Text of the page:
Online Versus Traditional Assessment Methods 5 educational outcomes” (ASHE-ERIC Higher Education Report, 2002). With so much more work to be in this field, the desired end results that researchers may seek can be manipulated to ensure accuracy, as this area has not had extensive enough study. Gap in Literature There remains a gap in the literature in looking at the success of students who take hybrid courses that blend both the face-to-face and online learning and assessment environments. With K-12 education still being in an exploratory mode with online learning, there remain a number of questions about the validity of research results. Most research has been placed on higher education and the achievement of students at the collegiate level. A study at the University of Central Florida found “courses using synchronous and asynchronous modes of communication were comparable to the conventional lecture format with regard to student learning” (Newlin, Lavooy & Wang, 2005). The main focus of the literature that has been found examines the difference between student achievement in those enrolled strictly in a distance or face-to-face course, versus those that take the blended models. It can only be inferred that based upon the literature reviewed that there would not be significant difference in student achievement in a blended model. There is a need for further research into the actual performance of high school students using online methods to gain a better perspective about the preparation habits of students, the quality of these assessments, and what role does having an expanded network at one’s fingertips helps or hinders student achievement. These questions remain unexplored, in a time when many school districts are feeling the burden of global recession the ability to find alternative and cheaper ways of delivering instruction and assessment has become a focus of administrators in the field of education. Conclusion

Online Versus Traditional Assessment Methods 6 The literature reviewed has been helpful in developing a better understanding of student achievement between distance and face-to-face learning, but does not provide concrete information about K-12 learning. The gaps in the literature display a focus on higher education versus the emerging demographic of high school students engaged in online learning. More quantitative research is necessary to develop a better understanding in determine if differences exist between the two learning groups. With further study a better position can be taken on this matter, however this lack of K-12 information demonstrates the need for further study.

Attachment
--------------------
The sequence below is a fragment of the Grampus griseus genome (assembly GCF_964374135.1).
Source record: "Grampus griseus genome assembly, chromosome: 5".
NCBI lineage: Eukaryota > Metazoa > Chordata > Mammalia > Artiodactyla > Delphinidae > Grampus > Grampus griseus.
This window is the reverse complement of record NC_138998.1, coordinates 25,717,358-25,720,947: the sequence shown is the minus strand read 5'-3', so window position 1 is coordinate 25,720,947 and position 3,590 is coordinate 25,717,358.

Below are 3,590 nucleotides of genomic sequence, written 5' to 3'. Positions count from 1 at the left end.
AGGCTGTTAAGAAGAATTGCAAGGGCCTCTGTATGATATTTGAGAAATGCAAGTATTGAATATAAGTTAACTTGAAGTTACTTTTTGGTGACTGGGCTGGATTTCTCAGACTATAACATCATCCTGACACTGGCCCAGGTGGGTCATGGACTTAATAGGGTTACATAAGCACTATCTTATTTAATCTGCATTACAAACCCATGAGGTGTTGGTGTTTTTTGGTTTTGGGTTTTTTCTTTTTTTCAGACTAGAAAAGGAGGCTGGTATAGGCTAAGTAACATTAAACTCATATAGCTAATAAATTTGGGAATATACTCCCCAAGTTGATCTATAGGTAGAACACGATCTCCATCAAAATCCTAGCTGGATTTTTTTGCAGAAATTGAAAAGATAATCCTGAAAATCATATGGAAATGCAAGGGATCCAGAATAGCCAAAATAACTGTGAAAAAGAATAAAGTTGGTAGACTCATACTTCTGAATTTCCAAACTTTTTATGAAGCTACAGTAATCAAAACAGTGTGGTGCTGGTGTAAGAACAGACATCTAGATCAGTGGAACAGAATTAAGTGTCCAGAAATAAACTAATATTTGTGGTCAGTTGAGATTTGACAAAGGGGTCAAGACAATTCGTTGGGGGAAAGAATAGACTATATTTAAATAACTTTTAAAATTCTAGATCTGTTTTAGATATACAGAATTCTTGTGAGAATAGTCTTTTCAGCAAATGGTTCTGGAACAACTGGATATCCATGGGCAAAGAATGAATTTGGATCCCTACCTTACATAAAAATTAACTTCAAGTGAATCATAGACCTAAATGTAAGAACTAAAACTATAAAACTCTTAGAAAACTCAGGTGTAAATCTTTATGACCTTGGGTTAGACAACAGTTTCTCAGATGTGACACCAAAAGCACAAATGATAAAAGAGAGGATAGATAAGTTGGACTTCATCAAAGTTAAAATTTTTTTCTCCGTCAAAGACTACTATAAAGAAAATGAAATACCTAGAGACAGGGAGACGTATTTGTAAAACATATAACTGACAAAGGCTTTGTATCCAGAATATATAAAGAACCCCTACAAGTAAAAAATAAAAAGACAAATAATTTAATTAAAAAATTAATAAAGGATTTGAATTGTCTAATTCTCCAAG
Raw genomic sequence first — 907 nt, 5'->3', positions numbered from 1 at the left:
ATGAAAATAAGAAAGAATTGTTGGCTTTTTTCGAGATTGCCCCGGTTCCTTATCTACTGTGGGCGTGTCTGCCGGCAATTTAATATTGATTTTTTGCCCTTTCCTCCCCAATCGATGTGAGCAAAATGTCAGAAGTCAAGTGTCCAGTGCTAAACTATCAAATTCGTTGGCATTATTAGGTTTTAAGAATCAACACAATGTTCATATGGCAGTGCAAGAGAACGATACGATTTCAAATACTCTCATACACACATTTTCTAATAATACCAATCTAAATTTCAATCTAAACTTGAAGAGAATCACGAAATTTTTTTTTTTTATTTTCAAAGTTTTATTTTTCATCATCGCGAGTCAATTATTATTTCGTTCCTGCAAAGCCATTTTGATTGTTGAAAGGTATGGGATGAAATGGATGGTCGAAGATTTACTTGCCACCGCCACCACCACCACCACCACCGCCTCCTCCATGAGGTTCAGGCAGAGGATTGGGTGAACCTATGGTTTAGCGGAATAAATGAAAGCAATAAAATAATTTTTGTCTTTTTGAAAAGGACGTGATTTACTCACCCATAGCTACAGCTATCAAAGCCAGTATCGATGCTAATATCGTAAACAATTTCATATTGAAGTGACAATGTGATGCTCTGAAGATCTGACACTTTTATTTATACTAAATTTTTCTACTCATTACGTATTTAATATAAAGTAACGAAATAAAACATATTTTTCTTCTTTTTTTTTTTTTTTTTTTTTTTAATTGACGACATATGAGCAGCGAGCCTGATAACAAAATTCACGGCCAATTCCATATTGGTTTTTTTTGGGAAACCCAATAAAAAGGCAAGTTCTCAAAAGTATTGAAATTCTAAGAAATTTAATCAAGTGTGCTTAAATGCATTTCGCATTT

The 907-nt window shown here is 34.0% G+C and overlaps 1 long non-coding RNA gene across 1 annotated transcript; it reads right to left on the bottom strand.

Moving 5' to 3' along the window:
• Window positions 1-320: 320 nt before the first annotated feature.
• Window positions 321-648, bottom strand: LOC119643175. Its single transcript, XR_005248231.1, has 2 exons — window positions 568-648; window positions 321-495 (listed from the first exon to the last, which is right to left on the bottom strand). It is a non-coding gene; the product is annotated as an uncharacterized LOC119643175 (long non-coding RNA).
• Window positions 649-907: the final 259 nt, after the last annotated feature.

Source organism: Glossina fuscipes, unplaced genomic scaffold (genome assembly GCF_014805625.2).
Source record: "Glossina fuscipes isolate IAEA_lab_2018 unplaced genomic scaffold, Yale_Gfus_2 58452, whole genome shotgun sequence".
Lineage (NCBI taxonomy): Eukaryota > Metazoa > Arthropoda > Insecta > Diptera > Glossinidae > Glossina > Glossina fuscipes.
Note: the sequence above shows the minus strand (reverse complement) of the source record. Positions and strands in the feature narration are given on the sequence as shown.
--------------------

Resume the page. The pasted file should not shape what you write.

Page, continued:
Online Versus Traditional Assessment Methods 7 References Carnevale, D. (2002) Online Students Don’t Fare as Well as Classroom Counterparts, Study Finds. Chronicle of Higher Education, 48(27). Rice, K.L. (2006). A Comprehensive Look at Distance Education in the K-12 content. Journal of Research on Technology in Education, 38(4) Milliron, V, & Sandhoe, K. (2008). The Net generation of cheating. Innovate Online, 4(6), Retrieved from Newlin, M.H., Lavooy, M.J., & Wang, A.Y. (2005). An Experimental Comparison of Conventional and Web-based Instructional Formats. North American Journal of Psychology, 7(2). Northcote, M. (2002). Online assessment: friend, foe or fix? British Journal of Educational Technology, 33(5). Summers, J.J., Waigandt, A., & Whittaker, T.A. (2005). A Comparison of student achievement and satisfaction in an online versus a traditional face-to-face statistics class. Innovative Higher Education, 29(3), doi: 10.1007/s10755-005-1938-x The Signficance of "no significance". (2002). ASHE-ERIC Higher Education Report, 29(4), Retrieved from http://0 vid=19&hid=5&sid=590a2051-b742-4032-bd37b7f55c3892e0%40sessionmgr14&bdata=JnNpdGU9ZWhvc3QtbGl2ZQ%3d %3d#db=aph&AN=10297334#db=aph&AN=10297334#db=aph&AN=10297334